2) There is evil, real evil in our world. I mentioned I was young when I read this right? People do horrible things to other people. And mostly it gets glossed over unless you were the one living through it. People stand by and watch while humans are tortured and killed. They cheer for it. Or possibly worse yet, they pretend they don't see and they feel nothing for their fellow man who suffers. This broke my heart and I had only begun to see the edges of the depths of terror that man is capable of. I was a pretty sensitive kid. Just don't tell my younger self that.
3) People can find caring, loving communities anywhere. The women in this novel were able to form bonds and support each other in the worst of times. The scene where the guards demand women for sex and some of the old women volunteer to get the younger ones out of it moved me to tears. Its a scene that has stuck with me to the detail for almost twenty years. Clearly it was a winner in my mind. If volunteering for rape to save someone else isn't love I don't know what is.
4) Not everyone doing an awful job wants to be there nor do they necessarily want to do evil things. Some of the guards fragrantly broke rules for the prisoners. They showed kindness. They inflicted as little hurt as possible and formed relationships with the women they guarded. Not everyone (obviously) but some of them. They took risks to treat others with humanity. There were glimmers of hope from unexpected places.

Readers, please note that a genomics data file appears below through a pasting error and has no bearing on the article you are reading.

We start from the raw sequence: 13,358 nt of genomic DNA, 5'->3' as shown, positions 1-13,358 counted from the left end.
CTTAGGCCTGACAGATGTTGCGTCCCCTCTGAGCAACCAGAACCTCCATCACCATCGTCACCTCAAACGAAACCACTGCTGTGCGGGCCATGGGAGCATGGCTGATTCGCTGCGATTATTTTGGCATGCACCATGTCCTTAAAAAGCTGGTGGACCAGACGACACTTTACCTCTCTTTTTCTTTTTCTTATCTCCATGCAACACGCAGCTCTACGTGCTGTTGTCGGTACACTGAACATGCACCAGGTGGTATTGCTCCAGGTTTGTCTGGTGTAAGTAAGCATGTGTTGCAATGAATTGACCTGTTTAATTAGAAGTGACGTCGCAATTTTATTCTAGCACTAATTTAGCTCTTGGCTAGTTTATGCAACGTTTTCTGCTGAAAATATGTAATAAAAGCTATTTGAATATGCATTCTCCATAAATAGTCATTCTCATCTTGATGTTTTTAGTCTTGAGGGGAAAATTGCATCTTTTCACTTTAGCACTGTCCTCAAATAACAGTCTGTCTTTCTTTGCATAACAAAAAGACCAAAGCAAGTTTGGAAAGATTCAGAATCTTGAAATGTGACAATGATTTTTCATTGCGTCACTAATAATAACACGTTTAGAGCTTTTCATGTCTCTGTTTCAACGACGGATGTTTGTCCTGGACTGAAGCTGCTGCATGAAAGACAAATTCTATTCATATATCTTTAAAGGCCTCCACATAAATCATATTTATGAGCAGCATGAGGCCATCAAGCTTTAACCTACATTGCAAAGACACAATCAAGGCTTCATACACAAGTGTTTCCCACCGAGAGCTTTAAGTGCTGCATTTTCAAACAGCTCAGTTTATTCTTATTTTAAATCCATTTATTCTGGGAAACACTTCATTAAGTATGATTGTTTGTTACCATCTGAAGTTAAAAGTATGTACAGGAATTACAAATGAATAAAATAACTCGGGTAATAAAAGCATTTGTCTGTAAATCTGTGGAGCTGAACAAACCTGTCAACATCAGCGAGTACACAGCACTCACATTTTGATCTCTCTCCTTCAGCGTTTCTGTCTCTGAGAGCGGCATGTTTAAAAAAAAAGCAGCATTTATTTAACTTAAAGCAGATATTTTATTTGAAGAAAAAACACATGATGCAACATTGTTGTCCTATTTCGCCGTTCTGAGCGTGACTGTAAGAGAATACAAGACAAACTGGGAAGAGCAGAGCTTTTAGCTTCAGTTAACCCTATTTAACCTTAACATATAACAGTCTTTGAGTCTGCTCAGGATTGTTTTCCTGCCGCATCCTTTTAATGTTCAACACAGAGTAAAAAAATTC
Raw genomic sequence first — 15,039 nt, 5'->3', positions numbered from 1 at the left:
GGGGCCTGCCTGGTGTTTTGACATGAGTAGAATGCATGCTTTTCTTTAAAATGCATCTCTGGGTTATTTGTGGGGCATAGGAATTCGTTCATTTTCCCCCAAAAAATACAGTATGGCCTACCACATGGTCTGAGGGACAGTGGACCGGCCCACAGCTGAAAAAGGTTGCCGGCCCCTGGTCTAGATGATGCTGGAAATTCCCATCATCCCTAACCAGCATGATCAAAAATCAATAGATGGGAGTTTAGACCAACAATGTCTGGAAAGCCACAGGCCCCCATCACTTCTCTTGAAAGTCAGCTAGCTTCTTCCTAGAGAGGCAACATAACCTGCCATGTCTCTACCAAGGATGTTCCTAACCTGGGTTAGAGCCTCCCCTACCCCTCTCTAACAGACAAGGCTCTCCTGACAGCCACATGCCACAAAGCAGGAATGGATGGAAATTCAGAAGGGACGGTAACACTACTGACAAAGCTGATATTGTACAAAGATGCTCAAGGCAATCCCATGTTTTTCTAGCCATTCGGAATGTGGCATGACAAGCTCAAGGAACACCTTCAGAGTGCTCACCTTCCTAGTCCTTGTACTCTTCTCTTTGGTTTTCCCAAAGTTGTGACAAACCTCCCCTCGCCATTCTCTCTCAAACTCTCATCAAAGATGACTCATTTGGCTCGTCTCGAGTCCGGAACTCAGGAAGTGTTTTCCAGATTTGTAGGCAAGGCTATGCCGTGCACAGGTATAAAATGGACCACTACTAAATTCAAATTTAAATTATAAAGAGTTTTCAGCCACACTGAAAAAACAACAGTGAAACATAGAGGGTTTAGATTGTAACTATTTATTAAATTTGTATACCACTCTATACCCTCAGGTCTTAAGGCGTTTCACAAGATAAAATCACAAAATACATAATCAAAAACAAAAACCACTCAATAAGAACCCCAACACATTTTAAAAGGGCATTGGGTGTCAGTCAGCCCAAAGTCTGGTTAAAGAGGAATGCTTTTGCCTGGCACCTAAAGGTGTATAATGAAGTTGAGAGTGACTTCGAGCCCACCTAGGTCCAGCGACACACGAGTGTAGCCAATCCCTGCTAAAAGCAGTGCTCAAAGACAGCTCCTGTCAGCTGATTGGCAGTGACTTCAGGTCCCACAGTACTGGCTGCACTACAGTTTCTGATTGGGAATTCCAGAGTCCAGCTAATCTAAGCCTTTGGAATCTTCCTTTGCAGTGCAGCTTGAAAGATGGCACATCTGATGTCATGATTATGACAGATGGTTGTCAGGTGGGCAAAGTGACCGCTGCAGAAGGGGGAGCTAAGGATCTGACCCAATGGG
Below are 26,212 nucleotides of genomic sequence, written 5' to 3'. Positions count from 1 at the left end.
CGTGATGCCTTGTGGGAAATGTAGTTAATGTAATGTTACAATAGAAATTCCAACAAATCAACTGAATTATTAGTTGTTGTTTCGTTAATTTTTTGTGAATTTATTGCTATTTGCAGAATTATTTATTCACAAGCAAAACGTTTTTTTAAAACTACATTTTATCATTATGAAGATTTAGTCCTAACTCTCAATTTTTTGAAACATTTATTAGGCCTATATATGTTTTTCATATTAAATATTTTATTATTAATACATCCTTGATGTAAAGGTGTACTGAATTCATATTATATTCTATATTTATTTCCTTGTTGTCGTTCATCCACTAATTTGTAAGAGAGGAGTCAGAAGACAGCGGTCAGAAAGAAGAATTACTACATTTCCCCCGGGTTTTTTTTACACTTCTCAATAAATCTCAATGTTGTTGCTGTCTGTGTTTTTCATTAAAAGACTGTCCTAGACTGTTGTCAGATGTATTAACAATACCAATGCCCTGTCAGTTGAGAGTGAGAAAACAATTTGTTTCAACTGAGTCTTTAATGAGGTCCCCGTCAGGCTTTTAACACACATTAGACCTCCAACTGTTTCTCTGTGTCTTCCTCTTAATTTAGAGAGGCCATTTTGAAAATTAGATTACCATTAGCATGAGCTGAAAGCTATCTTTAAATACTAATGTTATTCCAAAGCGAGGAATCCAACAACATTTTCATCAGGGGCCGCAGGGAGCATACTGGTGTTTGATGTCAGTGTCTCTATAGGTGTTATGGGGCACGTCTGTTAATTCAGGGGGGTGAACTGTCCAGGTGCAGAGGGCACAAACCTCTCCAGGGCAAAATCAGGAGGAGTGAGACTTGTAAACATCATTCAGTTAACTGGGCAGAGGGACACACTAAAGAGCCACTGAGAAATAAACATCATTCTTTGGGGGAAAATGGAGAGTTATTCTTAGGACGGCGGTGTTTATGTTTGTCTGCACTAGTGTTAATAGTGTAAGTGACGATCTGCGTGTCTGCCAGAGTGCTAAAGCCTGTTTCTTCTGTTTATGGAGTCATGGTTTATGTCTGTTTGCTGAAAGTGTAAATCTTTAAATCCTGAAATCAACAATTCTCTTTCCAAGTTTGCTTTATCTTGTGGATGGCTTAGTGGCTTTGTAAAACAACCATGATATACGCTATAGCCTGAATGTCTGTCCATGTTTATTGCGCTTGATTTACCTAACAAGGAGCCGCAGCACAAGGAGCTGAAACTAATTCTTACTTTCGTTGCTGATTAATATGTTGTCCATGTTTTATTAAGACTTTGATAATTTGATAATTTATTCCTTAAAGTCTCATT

5) This is the most awful of all, and terribly personal. Feel free to skip this one. I discovered that inherently awful things can be sexually stimulating. Not in reality, but if you don't think too closely about the people involved or use any empathy the description of a sex act can be exciting, even if you don't want it to be. Of course there are some consensual sex scenes in this novel too, and I wasn't conflicted about those one bit =) It was a terrifying thing for a 13 year old to discover. I wanted to be sick to my stomach, and I was. But I was intrigued, too.
I haven't read this book in at least 15 years (yes, I reread it several times) and I can still remember how I felt the first time I read it. I have vivid images of this book in my head that I'm sure I couldn't shake if I wanted to. To me, that makes a wonderful book. Even if I hadn't learned anything, which I clearly did. I can't say I'd recommend that a 13 year old pick this up, but it is certainly a worthwhile read. (less)